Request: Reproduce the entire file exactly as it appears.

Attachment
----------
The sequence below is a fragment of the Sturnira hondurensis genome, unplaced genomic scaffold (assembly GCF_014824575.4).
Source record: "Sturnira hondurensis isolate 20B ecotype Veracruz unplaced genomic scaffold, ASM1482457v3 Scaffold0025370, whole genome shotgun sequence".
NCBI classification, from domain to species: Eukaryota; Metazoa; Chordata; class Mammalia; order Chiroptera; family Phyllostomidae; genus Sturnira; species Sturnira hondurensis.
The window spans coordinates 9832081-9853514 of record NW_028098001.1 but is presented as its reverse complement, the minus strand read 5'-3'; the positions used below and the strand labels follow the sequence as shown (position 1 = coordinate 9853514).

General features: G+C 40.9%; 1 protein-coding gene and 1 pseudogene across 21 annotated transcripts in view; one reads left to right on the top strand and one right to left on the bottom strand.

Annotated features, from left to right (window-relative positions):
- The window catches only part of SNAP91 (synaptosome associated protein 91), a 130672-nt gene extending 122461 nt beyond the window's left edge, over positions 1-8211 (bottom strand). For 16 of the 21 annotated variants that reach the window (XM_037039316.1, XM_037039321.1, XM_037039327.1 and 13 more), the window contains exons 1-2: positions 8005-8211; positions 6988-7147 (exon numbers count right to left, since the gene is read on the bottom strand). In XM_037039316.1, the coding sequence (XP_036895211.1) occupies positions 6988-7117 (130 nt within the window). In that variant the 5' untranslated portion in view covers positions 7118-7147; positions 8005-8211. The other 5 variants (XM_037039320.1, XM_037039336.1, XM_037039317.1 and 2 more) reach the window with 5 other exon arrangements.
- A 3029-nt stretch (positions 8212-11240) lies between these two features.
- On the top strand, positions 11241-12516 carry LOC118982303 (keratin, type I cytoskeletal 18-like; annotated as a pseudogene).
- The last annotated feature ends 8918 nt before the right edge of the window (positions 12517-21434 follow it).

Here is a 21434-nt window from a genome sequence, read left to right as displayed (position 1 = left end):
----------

The sequence below is a fragment of the Sturnira hondurensis genome, unplaced genomic scaffold (assembly GCF_014824575.4).
Source record: "Sturnira hondurensis isolate 20B ecotype Veracruz unplaced genomic scaffold, ASM1482457v3 Scaffold0025370, whole genome shotgun sequence".
NCBI classification, from domain to species: Eukaryota; Metazoa; Chordata; class Mammalia; order Chiroptera; family Phyllostomidae; genus Sturnira; species Sturnira hondurensis.
The window spans coordinates 9832081-9853514 of record NW_028098001.1 but is presented as its reverse complement, the minus strand read 5'-3'; the positions used below and the strand labels follow the sequence as shown (position 1 = coordinate 9853514).

General features: G+C 40.9%; 1 protein-coding gene and 1 pseudogene across 21 annotated transcripts in view; one reads left to right on the top strand and one right to left on the bottom strand.

Annotated features, from left to right (window-relative positions):
- The window catches only part of SNAP91 (synaptosome associated protein 91), a 130672-nt gene extending 122461 nt beyond the window's left edge, over positions 1-8211 (bottom strand). For 16 of the 21 annotated variants that reach the window (XM_037039316.1, XM_037039321.1, XM_037039327.1 and 13 more), the window contains exons 1-2: positions 8005-8211; positions 6988-7147 (exon numbers count right to left, since the gene is read on the bottom strand). In XM_037039316.1, the coding sequence (XP_036895211.1) occupies positions 6988-7117 (130 nt within the window). In that variant the 5' untranslated portion in view covers positions 7118-7147; positions 8005-8211. The other 5 variants (XM_037039320.1, XM_037039336.1, XM_037039317.1 and 2 more) reach the window with 5 other exon arrangements.
- A 3029-nt stretch (positions 8212-11240) lies between these two features.
- On the top strand, positions 11241-12516 carry LOC118982303 (keratin, type I cytoskeletal 18-like; annotated as a pseudogene).
- The last annotated feature ends 8918 nt before the right edge of the window (positions 12517-21434 follow it).

Here is a 21434-nt window from a genome sequence, read left to right as displayed (position 1 = left end):